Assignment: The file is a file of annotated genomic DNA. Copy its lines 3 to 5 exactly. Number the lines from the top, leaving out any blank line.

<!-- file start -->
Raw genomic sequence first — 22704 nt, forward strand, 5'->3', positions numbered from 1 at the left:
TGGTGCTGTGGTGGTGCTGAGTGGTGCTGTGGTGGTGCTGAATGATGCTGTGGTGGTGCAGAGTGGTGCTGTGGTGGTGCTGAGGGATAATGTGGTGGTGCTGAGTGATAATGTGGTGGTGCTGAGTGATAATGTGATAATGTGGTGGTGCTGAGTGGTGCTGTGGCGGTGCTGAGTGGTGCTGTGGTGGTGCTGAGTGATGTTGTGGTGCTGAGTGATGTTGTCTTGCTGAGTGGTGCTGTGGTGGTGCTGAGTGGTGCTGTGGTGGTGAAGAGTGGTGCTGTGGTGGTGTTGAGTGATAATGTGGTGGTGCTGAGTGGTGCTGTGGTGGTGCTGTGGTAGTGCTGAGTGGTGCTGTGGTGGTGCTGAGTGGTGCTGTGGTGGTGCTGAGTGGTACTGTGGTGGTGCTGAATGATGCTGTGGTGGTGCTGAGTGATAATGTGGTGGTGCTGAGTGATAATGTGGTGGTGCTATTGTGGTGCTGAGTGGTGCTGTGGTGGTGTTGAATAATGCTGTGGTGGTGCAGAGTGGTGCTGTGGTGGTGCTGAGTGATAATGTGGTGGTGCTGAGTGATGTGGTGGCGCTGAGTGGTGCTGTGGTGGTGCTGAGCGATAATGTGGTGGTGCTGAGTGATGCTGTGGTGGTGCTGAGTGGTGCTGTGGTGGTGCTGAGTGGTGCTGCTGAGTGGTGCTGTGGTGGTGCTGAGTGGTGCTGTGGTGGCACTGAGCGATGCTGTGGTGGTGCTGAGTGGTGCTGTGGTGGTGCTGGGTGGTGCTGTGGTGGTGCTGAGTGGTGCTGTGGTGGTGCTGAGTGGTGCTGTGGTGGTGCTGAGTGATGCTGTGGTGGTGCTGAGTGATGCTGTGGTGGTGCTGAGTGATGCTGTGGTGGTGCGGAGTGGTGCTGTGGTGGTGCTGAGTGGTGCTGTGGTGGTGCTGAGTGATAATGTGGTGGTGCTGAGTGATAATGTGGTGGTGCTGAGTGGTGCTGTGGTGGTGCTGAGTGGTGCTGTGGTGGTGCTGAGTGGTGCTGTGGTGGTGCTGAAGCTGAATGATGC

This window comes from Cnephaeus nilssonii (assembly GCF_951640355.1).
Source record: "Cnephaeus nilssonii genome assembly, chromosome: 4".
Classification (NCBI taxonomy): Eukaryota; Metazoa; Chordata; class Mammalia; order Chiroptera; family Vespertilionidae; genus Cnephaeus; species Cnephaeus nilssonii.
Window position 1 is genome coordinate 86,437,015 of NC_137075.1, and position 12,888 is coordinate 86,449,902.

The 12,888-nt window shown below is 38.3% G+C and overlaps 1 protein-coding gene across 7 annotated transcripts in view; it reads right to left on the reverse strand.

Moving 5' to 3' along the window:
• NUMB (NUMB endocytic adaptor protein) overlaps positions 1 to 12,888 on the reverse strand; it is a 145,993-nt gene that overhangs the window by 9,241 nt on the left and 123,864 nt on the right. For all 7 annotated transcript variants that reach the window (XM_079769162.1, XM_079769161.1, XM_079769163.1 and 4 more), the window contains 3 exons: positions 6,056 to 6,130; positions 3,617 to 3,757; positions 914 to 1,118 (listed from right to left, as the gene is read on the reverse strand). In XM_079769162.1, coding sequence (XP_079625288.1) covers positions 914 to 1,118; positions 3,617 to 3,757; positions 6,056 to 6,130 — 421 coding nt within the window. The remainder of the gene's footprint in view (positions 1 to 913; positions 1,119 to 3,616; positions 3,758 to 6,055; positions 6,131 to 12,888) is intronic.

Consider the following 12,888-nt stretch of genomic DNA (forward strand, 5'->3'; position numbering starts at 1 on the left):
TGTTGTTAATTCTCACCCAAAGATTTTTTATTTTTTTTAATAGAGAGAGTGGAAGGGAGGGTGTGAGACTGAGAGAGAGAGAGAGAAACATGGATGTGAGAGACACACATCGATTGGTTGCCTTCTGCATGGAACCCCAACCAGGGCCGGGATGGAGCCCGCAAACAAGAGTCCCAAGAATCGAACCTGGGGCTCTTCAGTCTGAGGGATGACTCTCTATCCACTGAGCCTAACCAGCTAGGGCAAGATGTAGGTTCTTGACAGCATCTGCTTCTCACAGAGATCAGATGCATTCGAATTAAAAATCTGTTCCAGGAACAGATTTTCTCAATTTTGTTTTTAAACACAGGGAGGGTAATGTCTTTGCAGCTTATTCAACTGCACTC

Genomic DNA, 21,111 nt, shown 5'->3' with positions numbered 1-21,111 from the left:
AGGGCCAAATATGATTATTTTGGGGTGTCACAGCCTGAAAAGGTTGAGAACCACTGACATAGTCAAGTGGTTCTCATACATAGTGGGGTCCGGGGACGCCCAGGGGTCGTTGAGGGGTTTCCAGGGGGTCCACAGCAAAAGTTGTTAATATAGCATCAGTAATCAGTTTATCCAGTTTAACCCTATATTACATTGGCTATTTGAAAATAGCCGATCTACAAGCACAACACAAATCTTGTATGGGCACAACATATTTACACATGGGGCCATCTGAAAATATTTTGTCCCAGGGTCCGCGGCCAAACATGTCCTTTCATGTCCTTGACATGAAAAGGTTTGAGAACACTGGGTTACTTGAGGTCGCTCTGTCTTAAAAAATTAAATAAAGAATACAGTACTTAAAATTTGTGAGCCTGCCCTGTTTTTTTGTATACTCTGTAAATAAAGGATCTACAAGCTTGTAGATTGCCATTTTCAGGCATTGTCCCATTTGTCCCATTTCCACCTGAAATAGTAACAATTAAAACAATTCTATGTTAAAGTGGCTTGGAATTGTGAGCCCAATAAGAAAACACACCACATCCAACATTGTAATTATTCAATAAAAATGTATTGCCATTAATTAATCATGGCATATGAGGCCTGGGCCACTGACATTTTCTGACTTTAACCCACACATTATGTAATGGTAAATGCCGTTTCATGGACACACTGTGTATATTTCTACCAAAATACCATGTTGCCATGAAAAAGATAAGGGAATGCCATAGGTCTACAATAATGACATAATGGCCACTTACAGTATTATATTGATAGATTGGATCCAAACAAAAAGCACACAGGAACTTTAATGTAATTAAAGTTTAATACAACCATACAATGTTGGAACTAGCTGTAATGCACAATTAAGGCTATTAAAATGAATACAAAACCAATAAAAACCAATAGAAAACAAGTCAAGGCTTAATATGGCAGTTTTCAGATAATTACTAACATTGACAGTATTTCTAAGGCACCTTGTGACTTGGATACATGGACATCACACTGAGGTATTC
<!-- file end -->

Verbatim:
This window comes from Cnephaeus nilssonii (assembly GCF_951640355.1).
Source record: "Cnephaeus nilssonii genome assembly, chromosome: 4".
Classification (NCBI taxonomy): Eukaryota; Metazoa; Chordata; class Mammalia; order Chiroptera; family Vespertilionidae; genus Cnephaeus; species Cnephaeus nilssonii.